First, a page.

CUs Should Prepare Now For Big Battle Between Regulatory Agencies
SAN ANTONIO-One analyst believes the Fed's proposal on credit protection in Truth in Lending disclosures is an example of the government overstepping its boundaries.
Mark Hein, CEO of SWBC's credit union division, said, "This is another example of the federal government attempting to regulate in areas where they have no expertise. The individual states have been regulating most of these products forever and understand the needs of their particular constituencies. These needs do change from state to state and the federal regulators do not understand this."
Hein warned that the proposed new disclosures mark the beginning of an "expected battle" between the Consumer Protection Agency and the individual state insurance departments. "This will be a very important battle to determine what the ultimate impact of this new agency will have on all of our lives, good or bad.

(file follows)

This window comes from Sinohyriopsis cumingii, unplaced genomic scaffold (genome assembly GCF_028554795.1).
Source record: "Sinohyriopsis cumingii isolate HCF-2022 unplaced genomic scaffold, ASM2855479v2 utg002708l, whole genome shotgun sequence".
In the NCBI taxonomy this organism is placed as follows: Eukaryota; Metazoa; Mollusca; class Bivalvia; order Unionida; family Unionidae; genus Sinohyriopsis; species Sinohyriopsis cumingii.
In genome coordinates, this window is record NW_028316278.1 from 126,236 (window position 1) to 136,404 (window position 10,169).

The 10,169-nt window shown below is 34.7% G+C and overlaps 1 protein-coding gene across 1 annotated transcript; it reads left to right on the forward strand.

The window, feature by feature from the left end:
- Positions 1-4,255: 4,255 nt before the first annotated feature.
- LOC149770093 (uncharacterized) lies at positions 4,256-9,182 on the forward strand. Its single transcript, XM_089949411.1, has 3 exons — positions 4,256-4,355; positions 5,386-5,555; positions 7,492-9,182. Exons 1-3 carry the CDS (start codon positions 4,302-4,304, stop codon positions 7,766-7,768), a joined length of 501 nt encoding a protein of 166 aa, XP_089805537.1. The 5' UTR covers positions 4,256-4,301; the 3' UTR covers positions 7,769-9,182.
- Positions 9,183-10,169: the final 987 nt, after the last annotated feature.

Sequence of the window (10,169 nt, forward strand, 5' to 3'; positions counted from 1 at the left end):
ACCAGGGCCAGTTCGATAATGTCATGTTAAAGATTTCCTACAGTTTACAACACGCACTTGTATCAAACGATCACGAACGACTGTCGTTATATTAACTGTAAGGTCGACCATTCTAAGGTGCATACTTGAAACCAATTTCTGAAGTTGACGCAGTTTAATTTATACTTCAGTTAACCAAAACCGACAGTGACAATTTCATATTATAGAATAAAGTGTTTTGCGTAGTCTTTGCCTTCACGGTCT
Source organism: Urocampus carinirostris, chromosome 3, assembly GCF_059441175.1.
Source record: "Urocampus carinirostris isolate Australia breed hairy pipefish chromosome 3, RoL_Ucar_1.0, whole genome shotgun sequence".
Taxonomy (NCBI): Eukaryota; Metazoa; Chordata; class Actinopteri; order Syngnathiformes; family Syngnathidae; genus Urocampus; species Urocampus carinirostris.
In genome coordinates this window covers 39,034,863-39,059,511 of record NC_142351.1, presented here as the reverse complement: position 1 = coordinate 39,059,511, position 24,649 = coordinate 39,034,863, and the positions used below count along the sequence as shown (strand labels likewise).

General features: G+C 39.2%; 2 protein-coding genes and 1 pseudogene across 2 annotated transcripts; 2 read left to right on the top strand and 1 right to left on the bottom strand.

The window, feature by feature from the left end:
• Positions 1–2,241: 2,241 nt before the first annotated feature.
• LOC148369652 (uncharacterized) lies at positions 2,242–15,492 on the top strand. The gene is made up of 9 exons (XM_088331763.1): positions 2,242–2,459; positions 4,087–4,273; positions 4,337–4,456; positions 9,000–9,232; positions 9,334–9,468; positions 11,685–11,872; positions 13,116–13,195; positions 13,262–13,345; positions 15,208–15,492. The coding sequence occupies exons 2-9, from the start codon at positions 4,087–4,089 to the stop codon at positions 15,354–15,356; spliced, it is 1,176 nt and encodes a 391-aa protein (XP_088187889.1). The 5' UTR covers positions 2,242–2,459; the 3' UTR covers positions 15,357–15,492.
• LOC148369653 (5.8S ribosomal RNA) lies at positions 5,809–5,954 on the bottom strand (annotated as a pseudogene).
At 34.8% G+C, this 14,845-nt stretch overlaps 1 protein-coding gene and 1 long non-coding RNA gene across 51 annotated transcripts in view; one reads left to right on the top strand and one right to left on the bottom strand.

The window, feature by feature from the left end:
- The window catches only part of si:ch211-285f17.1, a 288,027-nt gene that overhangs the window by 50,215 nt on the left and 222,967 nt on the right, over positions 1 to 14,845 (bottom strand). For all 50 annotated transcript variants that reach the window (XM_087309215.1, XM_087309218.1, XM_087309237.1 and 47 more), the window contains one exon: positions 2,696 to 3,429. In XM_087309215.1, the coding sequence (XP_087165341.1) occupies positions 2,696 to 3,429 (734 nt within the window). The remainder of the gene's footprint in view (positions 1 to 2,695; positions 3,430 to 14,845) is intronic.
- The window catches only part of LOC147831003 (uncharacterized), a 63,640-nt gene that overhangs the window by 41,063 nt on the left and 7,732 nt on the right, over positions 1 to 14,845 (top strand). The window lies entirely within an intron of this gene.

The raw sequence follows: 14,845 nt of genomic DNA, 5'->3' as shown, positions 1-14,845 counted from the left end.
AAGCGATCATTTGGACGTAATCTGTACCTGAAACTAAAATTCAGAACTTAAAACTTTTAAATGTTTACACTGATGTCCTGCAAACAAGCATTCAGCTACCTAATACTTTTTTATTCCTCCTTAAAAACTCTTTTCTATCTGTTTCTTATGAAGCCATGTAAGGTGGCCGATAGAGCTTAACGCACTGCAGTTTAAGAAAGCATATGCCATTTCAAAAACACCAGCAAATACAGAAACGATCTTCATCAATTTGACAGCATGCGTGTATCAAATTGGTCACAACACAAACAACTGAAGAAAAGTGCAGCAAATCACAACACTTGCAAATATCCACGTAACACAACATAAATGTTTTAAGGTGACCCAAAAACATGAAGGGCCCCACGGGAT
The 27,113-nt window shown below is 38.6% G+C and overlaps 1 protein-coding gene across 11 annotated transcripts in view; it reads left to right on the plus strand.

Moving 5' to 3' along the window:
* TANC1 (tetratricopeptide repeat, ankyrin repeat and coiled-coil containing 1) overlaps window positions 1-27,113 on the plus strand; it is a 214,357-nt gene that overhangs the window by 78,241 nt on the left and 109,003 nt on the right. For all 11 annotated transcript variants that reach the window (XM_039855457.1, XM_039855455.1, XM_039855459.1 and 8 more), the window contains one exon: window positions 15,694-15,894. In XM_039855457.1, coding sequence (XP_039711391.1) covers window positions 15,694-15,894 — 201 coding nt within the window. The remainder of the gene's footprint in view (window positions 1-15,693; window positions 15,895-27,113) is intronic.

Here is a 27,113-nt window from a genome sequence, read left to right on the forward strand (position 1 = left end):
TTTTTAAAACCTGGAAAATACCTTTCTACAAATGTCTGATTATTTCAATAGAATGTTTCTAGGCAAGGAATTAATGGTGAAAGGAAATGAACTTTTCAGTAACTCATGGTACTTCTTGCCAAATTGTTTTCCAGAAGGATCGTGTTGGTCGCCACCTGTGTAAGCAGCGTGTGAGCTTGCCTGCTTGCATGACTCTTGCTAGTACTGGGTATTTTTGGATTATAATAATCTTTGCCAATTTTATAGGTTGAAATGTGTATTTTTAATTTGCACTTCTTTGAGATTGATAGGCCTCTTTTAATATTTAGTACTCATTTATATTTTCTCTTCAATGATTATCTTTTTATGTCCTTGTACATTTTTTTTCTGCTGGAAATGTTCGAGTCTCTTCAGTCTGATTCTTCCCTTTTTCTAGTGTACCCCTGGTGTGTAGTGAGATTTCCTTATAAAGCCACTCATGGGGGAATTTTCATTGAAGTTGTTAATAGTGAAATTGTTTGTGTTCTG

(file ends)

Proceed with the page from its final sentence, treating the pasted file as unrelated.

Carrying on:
Count Hein as another who believes the credit protection disclosure language, if approved, will hurt CU income. "When the proposed disclosure language is designed to steer a consumer's view of a product, then it moves from a pure disclosure to the government trying to make decisions for us. Similarly, the Fed made the revisions to overdraft and interchange fees without understanding the impact. What they did was pass the burden of cost of these programs from the people who use them to the entire membership."
Any reductions in fees and non-interest income are going to hit all members, reminded Hein. "Credit Unions are not in a position of simply absorbing this. They will need to offset the revenue loss by increasing fees in other areas or cutting back services in order to make ends meet in a time when every financial institution can least afford it."
Hein said SWBC has been working "feverishly" with its partners and through political channels to make them aware of the disclosures' impact on credit unions and members